Each chapter of the book is an interview with a female member of Opus Dei. A member is one who has a vocation as either a celibate numerary, a super-numerary who is married, or a numerary assistant. The celibate numeraries are free to go wherever the Work (as Opus Dei is referred to by the members) needs them. They are college presidents, center directors, teachers, doctors, etc. In short, they use their professional skills where needed around the world. Super-numeraries are most often married members who are raising families. Some, in addition, have professions in additions to their call to marry and raise families. Numerary assistants are women who have been called to use their professional skills in hospitality. That is, they work in centers of Opus Dei and practice all the skills required in making a home for other members. Their work is truly professional as they create the living environment not only for the priests and other celibate members, but also for those people who attend retreats and others who live in centers while students at local universities. They are paid good salaries, have health benefits and generous annual vacations.
Opus Dei emphasizes doing everything with a supernatural outlook, that is for love of God and others. It teaches that we are called to be holy in whatever vocation we are called to. The stories shared by the women who were interviewed reflect the way they travel this road to holiness. Some are professional women, being doctors, professors, CEOs, while others are full-time wives and mothers. They explain how they accomplish their spiritual practices in the midst of their busy lives. Another insight into their lives is their effort to do everything well. Work poorly done is not a fit offering to God, so there is an emphasis on approaching every task with the intention of doing it well.
One feature of the book is the set-apart definitions of terms. This is helpful for those who are not familiar with the Catholic Church or Opus Dei. The book is in an interview format, so it is easy to read while being filled with interesting information.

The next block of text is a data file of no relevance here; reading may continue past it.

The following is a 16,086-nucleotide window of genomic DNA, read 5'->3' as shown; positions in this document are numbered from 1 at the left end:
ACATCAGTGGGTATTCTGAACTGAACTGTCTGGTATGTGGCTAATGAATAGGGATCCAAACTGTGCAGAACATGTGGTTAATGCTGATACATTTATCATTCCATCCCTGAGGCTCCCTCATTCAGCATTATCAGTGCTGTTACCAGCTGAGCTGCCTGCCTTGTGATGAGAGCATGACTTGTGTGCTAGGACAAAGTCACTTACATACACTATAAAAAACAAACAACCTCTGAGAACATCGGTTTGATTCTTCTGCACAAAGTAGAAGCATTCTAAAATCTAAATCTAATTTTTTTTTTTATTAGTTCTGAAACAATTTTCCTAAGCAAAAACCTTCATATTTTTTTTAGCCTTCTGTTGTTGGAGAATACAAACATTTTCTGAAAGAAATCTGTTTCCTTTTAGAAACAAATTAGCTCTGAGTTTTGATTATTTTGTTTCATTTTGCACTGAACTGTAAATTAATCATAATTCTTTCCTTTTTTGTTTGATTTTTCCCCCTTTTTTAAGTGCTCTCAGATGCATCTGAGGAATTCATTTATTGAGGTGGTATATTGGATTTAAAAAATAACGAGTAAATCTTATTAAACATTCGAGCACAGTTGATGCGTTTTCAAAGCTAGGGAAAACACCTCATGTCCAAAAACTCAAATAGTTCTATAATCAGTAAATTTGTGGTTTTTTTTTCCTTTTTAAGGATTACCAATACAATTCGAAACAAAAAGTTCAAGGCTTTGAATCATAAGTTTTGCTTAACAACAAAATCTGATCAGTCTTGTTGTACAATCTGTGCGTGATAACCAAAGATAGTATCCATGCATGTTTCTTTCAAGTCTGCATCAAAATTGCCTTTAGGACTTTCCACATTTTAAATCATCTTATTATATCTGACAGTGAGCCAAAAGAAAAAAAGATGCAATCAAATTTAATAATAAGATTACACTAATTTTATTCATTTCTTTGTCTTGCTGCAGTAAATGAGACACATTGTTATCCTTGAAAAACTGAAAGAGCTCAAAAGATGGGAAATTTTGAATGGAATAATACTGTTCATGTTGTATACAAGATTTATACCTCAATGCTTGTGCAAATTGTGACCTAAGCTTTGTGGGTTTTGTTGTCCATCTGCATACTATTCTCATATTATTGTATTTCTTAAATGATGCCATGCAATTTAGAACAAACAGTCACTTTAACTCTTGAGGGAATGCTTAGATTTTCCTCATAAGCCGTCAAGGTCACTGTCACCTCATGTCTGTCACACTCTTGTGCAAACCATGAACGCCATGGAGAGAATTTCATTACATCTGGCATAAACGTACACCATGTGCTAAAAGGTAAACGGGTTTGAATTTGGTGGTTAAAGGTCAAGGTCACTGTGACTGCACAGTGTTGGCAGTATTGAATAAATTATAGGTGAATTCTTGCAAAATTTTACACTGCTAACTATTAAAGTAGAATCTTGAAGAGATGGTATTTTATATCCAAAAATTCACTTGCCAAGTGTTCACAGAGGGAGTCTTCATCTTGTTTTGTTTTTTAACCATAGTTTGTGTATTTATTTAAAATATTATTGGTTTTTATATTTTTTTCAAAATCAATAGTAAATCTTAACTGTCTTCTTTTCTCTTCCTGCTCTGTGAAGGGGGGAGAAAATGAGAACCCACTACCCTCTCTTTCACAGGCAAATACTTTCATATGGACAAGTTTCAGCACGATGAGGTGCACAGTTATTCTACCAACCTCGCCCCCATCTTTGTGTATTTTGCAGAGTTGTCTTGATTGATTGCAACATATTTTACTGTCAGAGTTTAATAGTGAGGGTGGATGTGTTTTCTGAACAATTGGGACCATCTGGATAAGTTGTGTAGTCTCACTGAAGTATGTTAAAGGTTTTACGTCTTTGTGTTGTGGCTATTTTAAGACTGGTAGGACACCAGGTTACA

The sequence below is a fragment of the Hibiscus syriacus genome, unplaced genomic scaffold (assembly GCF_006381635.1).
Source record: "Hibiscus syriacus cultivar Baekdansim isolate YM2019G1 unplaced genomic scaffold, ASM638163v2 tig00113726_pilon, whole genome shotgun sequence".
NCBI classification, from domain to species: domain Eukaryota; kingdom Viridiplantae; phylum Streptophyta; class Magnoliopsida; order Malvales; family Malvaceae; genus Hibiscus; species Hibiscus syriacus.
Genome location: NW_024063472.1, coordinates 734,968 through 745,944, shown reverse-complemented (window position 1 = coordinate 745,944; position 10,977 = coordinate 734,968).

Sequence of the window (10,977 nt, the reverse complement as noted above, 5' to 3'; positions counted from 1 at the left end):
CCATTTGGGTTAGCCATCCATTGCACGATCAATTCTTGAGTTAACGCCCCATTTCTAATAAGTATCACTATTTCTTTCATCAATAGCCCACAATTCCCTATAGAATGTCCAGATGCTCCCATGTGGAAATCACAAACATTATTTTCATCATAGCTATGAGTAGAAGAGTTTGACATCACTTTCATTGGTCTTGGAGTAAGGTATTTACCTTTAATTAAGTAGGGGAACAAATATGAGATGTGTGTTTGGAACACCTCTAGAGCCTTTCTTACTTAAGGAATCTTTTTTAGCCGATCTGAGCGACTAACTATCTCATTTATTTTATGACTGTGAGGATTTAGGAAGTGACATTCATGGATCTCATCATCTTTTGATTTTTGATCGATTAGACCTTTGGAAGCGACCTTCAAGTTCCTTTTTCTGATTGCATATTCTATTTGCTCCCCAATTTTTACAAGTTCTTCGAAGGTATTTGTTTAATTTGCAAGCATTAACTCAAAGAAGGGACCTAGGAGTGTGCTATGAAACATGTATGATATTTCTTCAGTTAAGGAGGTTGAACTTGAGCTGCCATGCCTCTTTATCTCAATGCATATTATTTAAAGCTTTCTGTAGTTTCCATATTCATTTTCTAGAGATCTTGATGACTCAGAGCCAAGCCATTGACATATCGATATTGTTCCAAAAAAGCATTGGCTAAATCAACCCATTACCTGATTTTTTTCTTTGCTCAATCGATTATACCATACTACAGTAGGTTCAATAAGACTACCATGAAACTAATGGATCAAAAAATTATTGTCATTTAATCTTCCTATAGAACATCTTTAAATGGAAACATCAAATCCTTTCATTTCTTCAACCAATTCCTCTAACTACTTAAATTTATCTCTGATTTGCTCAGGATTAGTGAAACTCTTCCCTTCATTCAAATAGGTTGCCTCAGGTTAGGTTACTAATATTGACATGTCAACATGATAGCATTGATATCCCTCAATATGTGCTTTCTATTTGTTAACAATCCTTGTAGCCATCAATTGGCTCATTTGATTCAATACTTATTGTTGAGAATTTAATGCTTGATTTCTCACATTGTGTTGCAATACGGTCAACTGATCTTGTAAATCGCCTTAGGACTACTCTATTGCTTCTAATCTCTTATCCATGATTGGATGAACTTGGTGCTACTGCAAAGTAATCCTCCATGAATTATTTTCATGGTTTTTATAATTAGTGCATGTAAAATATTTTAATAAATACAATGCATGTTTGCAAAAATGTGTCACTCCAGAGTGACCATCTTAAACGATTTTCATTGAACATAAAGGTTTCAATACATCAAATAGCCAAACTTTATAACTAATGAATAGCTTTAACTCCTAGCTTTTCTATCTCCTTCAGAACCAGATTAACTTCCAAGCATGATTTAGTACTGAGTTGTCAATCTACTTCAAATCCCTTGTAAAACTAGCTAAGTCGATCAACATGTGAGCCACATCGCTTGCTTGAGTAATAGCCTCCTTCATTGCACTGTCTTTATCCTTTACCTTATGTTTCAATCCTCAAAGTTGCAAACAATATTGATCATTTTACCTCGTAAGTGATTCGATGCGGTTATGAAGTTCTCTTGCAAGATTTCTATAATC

For anybody seeking to know more about Opus Dei, this book is a valuable resource. The interviewees are happy in their vocations and speak freely about the spiritual practices they follow. I recommend it without hesitation to the skeptics as well as to those who just want to know more about this organization that periodically finds itself in the headlines because of books or movies which totally misrepresent it." Fran Rutherford, Catholic author and educator
I always approach anything about Opus Dei with trepidation, because there is so much misinformation in the press and in the minds of Catholics themselves about it. I began to read this book with the same caution that I have grown accustomed to. One of the misconceptions about Opus Dei is that it is made up of elite professionals who practice extreme mortification. Another is that the organization is steeped in secrecy, an impression advanced by the works of Dan Brown. This book goes a long way toward debunking these misconceptions.
Each chapter of the book is an interview with a female member of Opus Dei. A member is one who has a vocation as either a celibate numerary, a super-numerary who is married, or a numerary assistant. The celibate numeraries are free to go wherever the Work (as Opus Dei is referred to by the members) needs them. Full Review...